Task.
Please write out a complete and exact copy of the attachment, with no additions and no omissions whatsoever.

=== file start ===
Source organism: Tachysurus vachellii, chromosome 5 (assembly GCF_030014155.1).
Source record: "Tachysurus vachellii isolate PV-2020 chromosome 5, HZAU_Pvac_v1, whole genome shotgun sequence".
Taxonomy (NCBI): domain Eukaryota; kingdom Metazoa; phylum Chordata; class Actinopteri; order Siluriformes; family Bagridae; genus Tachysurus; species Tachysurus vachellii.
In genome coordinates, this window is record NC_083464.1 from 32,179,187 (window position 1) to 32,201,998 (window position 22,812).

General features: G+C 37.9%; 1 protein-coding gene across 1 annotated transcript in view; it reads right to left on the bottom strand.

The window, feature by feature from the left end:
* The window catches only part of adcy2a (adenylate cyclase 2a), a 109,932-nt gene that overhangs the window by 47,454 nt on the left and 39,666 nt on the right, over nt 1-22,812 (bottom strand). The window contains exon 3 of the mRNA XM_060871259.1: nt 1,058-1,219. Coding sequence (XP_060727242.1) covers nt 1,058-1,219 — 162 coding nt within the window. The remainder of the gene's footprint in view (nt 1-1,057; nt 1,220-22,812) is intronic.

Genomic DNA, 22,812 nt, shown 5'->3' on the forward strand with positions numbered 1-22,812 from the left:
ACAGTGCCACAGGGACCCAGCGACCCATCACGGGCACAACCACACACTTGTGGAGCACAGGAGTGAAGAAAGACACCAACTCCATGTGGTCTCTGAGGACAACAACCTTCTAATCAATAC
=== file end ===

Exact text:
Source organism: Tachysurus vachellii, chromosome 5 (assembly GCF_030014155.1).
Source record: "Tachysurus vachellii isolate PV-2020 chromosome 5, HZAU_Pvac_v1, whole genome shotgun sequence".
Taxonomy (NCBI): domain Eukaryota; kingdom Metazoa; phylum Chordata; class Actinopteri; order Siluriformes; family Bagridae; genus Tachysurus; species Tachysurus vachellii.
In genome coordinates, this window is record NC_083464.1 from 32,179,187 (window position 1) to 32,201,998 (window position 22,812).

General features: G+C 37.9%; 1 protein-coding gene across 1 annotated transcript in view; it reads right to left on the bottom strand.

The window, feature by feature from the left end:
* The window catches only part of adcy2a (adenylate cyclase 2a), a 109,932-nt gene that overhangs the window by 47,454 nt on the left and 39,666 nt on the right, over nt 1-22,812 (bottom strand). The window contains exon 3 of the mRNA XM_060871259.1: nt 1,058-1,219. Coding sequence (XP_060727242.1) covers nt 1,058-1,219 — 162 coding nt within the window. The remainder of the gene's footprint in view (nt 1-1,057; nt 1,220-22,812) is intronic.

Genomic DNA, 22,812 nt, shown 5'->3' on the forward strand with positions numbered 1-22,812 from the left:
ACAGTGCCACAGGGACCCAGCGACCCATCACGGGCACAACCACACACTTGTGGAGCACAGGAGTGAAGAAAGACACCAACTCCATGTGGTCTCTGAGGACAACAACCTTCTAATCAATAC